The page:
Carl Loschiavo, president of Timberline Carpentry LLC, based in Stratford Conn., takes a break from the recovery efforts to set up a grill and provide workers and victims of Sandy a hot meal.
Des Plaines, Illinois, December 17, 2012—The National Association of the Remodeling Industry’s (NARI) 12 chapters that represent the Northeastern region impacted by Hurricane Sandy are stepping in to lend a hand to those who need it.
“Those affected by the storm are now trying to piece lives back together,” says NARI National Chairman Michael Hydeck, MCR, CKBR, president of Hydeck Design Build Inc., in Telford, Pa. Hydeck himself assisted a fellow officer in the Long Island, N.Y., area when he loaded his car with gasoline, a generator and food and drove several hours to make the delivery.
Here is a look at some of NARI’s Sandy recovery efforts so far.
New York City/Long Island NARI chapter took action after seeing a news report about the Heckman family’s struggle to treat one child’s recent leukemia diagnosis with a home destroyed by the storm. The chapter immediately organized a rebuild of the home, gathering supplies and labor, for what will eventually be a new home for the family.
NARI-Staten Island Home Improvement Contractors Association is focused on education and safety for homeowners during the rebuild. They have joined forces with other groups and business leaders to form the Rebuild SI coalition, with the goal of disseminating information to more than 20,000 victims on issues like avoiding unscrupulous/unlicensed contractors, health risks associated with flood waters and hazardous materials left behind, and proper care and removal during clean up to lessen risk.
In addition, Steven Coppola, NARI-HIC of Staten Island Liaison and president of APB Security Systems Inc., in Staten Island, N.Y., says that many members are giving back in additional ways. “Remodelers are giving free estimates to help victims apply for assistance, and some are performing work without any assurance of payment,” Coppola says.
NARI of Bucks-Mont chapter based in Spring House, Pa., raised funds and organized multiple supply drop-off trips to New York City. On one trip to Queens, chapter board members joined Bill Clinton, and volunteers from the Clinton Global Initiative in rebuild efforts.
Chapter Membership Chair Laura Hawley, principal of Ambiance Design based in Pipersville, Pa., continues to look for help and donations and plans to return to the same neighborhood. “There is just so much to do and still great need,” Hawley says.
NARI Eastern Massachusetts chapter based in Newton Centre, Mass., organized a supply drop-off at Breezy Point, home to many New York City police and firefighters who are themselves in need of assistance from flooding and fires. Everything from light construction equipment, clothing, food and water were collected in the effort.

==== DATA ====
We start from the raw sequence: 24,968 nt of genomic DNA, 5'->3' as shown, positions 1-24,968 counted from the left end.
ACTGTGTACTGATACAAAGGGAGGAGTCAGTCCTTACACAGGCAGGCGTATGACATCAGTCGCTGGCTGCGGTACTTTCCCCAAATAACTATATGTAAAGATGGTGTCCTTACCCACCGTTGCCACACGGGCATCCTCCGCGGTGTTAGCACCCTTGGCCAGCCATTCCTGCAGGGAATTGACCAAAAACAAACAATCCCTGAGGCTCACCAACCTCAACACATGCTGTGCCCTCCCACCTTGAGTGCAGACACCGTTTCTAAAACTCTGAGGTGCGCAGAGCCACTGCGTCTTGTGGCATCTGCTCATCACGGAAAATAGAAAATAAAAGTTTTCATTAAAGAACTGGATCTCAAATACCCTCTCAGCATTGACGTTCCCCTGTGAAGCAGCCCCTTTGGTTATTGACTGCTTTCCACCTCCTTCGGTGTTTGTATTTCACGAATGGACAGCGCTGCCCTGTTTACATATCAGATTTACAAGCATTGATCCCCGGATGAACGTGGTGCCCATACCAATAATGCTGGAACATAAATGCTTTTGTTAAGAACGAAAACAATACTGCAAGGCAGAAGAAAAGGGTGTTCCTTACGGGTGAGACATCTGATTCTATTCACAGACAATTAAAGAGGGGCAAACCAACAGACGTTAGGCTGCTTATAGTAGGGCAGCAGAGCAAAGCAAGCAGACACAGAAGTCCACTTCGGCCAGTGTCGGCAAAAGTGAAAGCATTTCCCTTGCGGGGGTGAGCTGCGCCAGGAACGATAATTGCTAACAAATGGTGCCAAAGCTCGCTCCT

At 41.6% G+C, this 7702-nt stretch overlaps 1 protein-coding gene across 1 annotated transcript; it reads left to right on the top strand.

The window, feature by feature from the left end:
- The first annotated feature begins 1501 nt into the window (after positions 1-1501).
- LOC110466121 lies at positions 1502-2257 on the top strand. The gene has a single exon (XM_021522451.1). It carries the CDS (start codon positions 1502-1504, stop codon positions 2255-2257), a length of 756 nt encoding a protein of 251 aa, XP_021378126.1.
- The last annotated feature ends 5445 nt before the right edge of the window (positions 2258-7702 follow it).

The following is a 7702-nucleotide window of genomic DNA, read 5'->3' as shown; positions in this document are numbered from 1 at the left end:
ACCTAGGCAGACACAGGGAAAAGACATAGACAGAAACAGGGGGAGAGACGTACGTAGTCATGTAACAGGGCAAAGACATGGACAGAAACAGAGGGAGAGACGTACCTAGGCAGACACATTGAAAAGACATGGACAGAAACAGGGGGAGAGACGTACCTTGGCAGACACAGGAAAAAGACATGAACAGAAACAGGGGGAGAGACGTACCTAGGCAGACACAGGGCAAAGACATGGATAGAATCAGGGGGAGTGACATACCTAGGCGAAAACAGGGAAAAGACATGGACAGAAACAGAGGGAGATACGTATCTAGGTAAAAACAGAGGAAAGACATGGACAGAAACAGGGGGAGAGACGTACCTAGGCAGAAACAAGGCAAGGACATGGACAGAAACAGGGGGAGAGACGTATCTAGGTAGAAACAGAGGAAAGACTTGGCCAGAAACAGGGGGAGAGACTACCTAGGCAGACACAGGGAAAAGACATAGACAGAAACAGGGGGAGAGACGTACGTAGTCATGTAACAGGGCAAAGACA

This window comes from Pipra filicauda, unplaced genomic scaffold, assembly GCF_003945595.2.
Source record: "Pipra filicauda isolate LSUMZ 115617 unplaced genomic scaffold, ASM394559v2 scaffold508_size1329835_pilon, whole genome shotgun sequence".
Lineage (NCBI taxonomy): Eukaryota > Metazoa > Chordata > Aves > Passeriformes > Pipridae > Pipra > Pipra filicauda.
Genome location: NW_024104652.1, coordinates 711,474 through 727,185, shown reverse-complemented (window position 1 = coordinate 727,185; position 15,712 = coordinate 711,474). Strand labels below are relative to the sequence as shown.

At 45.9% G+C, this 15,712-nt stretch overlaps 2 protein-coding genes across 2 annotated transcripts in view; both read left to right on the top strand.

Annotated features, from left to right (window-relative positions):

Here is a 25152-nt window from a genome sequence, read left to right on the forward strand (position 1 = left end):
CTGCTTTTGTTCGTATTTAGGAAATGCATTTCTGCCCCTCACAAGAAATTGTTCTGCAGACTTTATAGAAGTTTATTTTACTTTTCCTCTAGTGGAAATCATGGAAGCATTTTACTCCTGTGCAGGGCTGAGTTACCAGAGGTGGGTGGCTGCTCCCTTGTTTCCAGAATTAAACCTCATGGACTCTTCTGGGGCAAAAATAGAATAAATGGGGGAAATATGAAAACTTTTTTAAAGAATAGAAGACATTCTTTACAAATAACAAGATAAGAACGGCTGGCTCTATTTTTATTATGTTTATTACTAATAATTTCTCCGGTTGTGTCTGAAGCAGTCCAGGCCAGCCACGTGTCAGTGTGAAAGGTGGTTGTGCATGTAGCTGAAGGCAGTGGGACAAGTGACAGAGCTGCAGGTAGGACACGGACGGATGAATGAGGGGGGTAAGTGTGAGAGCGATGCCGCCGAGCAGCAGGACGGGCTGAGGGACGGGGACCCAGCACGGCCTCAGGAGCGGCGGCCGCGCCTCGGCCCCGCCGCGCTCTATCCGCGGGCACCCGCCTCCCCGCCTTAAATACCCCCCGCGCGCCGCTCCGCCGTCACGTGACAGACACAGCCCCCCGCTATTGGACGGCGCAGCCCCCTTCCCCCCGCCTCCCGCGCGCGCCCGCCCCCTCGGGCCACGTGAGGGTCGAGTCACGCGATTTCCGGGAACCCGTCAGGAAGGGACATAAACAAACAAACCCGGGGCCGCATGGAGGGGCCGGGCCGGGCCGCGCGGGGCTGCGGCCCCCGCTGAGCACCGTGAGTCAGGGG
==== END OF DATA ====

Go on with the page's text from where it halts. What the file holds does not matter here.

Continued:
Building Industries Exchange of Pottstown and Vicinity Inc., member Steven Oehlert, of Oehlert Brothers Inc., a heating and cooling company in Royersford, Pa., made 20 emergency fuel deliveries to New Jersey residents and municipalities in need of gasoline and diesel to power generators and more directly following the storm. Additionally, Potty Queen, a portable restroom rental company based in Pottstown, Pa., donated portable restrooms and comfort stations in to areas in New York and New Jersey.
Remodeling Contractors Association of Connecticut chapter member Carl Loschiavo, president of Timberline Carpentry in Stratford, Conn., and property owner in the Milford Shore area, lost two homes in the storm. Nevertheless, Loschiavo and his crew started pumping water from basements during first three days following the storm and set up a grill and passed out hot dogs and hamburgers to workers and victims. “It was great to bring neighbors and workers together to talk and laugh over hot food, if even only a minute—it gave people a little break from the smell and disaster around them,” Loschiavo says.
North Jersey NARI chapter members, based in Hawthorne, N.J., are doing their part to help as well, providing free delivery of materials and donating a portion of jobs sold from November to the end of January to the American Red Cross Sandy Relief fund.
“A great source of pride for remodelers comes from driving through a neighborhood and pointing out all homes and buildings that they remodeled in their communities,” Hydeck says. “So when something like Sandy comes along and destroys their community, rebuilding and restoring the community becomes a labor of love. It’s not over until our communities are rebuilt.”